Governments need (or want) to spend money. Perhaps the most obvious and time-honored means to finance that spending is via taxation. However, when the government concerned is a sovereign entity with the power to print currency, the question arises as to why it should resort to taxation at all. Why not simply print (or otherwise create ex nihilo) the money that it needs? The traditional response is that printing money leads to inflation, which is itself a form of taxation. It effectively redistributes from those who are least able to protect themselves from rising prices (e.g., retirees living on fixed income or employees without sufficient bargaining power to demand cost-of-living wage adjustments) to those who are able to protect themselves from rising prices and perhaps even to benefit from it. Furthermore, high inflation carries with it severe economic and political risks (Europe’s experience with hyper-inflation in the twentieth century is one reason why the mandate of the European Central Bank emphasizes price stability above all other goals).
However, for the past 13 years that theory has not seemed to play out in practice. Since 2008, the leading industrial economies have printed (again, to use the vernacular) trillions of dollars without producing inflation. This has led to the development of an alternative line of thought, known as “modern monetary theory” or MMT, which posits that printing money is essentially costless and should be used in place of taxes to fund government expenditure.
Professors Brian Galle and Yair Listokin take a middle path between conventional monetary theory and MMT. First, they argue that the advisability of financing spending by printing money will vary depending upon the circumstances. During recessionary times, it may be advantageous to print money in order to stimulate the economy (even to the point of dropping it from a helicopter, to use an image popular in the economic literature). Because of the decreased aggregate demand typical of an economy in recession, not only is there little risk of inflation but there is a substantial risk of deflation. Printing money to finance worthwhile public projects during a recession is doubly advantageous. At other times, printing money will cause inflation, along with all of the attendant societal costs. Second, and more broadly, they argue that the fact that in many situations monetary financing is not costless is not necessarily a reason to abandon it even at those times. Taxation itself is hardly costless. Economists estimate that the deadweight loss of taxation is roughly $.30 to $.50 for each dollar of revenue raised, i.e., it costs society between $1.30 and $1.50 to raise $1.00 of revenue. Consequently, from an efficiency perspective, central banks should continue printing money to finance government expenditure as long as the expected cost of additional inflation is less than the deadweight loss of raising funds through taxation (the authors explicitly refrain from commenting on the distributional aspects of monetary financing).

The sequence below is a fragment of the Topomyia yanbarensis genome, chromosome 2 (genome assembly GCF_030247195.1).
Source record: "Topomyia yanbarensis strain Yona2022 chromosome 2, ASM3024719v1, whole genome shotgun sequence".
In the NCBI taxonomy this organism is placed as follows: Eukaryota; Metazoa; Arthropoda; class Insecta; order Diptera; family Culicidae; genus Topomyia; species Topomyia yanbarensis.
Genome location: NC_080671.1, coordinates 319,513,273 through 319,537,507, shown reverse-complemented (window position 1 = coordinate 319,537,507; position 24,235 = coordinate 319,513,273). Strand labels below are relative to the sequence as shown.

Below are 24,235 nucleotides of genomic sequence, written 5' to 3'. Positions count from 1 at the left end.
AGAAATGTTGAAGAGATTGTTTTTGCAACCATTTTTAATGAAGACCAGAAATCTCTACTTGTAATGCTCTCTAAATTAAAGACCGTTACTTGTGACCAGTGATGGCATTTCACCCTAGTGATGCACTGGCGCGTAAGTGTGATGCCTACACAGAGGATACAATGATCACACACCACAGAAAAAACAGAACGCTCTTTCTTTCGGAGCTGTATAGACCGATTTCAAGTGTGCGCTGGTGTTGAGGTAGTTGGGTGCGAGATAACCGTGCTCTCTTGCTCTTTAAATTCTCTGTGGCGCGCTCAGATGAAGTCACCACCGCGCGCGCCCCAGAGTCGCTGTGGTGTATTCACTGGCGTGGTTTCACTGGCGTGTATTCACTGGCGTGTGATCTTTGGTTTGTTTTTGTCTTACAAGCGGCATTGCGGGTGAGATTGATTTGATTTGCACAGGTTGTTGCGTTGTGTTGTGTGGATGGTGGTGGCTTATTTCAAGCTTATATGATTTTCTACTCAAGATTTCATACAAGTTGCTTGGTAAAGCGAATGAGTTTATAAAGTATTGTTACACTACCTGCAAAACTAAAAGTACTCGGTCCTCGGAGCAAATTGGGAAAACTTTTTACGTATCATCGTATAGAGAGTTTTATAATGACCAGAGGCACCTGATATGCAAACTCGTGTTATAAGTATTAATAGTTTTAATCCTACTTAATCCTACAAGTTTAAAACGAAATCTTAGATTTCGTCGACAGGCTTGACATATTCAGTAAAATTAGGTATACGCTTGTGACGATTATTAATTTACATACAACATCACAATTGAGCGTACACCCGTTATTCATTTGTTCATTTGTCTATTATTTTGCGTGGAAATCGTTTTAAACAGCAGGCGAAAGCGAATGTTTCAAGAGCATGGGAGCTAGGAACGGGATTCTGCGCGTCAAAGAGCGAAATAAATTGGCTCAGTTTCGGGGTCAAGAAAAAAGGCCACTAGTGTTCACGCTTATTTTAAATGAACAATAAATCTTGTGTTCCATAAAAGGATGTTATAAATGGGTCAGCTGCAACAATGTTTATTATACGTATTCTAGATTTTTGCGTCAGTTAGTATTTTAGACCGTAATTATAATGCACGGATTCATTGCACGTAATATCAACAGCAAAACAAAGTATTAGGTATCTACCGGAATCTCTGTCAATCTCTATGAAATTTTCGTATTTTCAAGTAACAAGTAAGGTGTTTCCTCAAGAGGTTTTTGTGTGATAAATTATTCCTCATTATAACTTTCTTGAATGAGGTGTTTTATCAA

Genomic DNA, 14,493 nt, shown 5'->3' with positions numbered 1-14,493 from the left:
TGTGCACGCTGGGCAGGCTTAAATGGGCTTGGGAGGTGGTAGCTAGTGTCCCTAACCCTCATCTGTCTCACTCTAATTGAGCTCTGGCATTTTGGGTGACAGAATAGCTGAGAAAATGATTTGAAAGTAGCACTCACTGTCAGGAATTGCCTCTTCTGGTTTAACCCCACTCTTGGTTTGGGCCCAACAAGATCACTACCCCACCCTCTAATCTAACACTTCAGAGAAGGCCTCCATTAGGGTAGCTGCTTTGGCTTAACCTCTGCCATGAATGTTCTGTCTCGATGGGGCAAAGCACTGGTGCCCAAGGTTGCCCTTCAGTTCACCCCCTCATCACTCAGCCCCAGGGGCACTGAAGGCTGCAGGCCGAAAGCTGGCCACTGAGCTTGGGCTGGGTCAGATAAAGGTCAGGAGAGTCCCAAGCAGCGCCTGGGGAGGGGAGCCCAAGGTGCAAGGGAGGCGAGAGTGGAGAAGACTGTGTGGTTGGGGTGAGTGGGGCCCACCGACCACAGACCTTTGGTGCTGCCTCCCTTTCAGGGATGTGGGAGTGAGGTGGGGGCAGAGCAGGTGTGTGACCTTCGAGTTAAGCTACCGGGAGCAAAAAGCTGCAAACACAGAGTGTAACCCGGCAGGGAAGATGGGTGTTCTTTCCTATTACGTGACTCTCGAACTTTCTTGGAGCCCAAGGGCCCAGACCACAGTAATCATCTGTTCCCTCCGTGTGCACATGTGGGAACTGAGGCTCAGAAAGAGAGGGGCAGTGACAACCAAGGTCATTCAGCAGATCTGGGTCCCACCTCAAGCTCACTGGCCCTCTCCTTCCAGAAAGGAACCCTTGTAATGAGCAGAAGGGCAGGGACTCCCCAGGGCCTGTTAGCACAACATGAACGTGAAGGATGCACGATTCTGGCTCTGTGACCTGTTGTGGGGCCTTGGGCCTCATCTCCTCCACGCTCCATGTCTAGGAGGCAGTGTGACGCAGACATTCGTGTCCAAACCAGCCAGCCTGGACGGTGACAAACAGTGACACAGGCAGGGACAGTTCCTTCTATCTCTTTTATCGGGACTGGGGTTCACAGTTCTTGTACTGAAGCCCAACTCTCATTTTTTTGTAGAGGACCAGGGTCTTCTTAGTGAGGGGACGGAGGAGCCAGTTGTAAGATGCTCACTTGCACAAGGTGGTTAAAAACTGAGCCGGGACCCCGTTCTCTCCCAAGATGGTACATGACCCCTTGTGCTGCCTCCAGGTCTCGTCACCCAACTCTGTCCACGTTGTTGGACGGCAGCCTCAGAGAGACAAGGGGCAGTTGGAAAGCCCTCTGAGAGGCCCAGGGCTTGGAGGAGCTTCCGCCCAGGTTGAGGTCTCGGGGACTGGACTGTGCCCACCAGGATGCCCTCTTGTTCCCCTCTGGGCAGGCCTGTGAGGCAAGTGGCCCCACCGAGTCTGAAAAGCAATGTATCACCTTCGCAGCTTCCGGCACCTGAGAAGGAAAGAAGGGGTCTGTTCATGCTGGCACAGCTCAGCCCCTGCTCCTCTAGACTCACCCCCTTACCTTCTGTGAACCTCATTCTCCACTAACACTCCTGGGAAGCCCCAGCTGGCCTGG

The authors further liken the opportunity to print money without causing inflation to non-renewable mineral wealth and propose adopting measures to spread out the benefit from such opportunity over a longer time frame.
Once point that I felt could benefit from further elaboration was in their discussion of the velocity of money, a concept that concerns how many times a year money changes hands. In the example that they give, if there is $1 million of cash in an economy that produces $5 million of goods and services a year, then the average dollar will need to change hands 5 times per year. They go on to state that if people are nervous about the future and decide to hold on to $800,000 in cash, then there will only be $200,000 of cash circulating and there will not be enough demand to sustain a $5 million economy. However, this would seem to hold only if people literally stuffed dollar bills into matrasses or a cookie jars. More likely those wishing to save for the future will deposit the money in bank accounts or purchase assets such as stocks, bonds, or real estate. Money deposited in the bank will be lent to other customers (why else would banks accept deposits?), and money used to purchase investment assets will now be in the hands of the sellers of those assets and will go on to spend it. An explanation of why such saving causes a decrease in demand for goods and services would be useful.
As the authors note, the circumstances that permit the seemingly limitless printing of money with no inflationary effect are not likely to be a permanent feature of the economy. It is therefore a worthwhile exercise to attempt to examine the phenomenon of monetary financing over the long term. This is certainly a cutting-edge issue in the field of public finance and the authors should be commended for their unique contribution to the literature.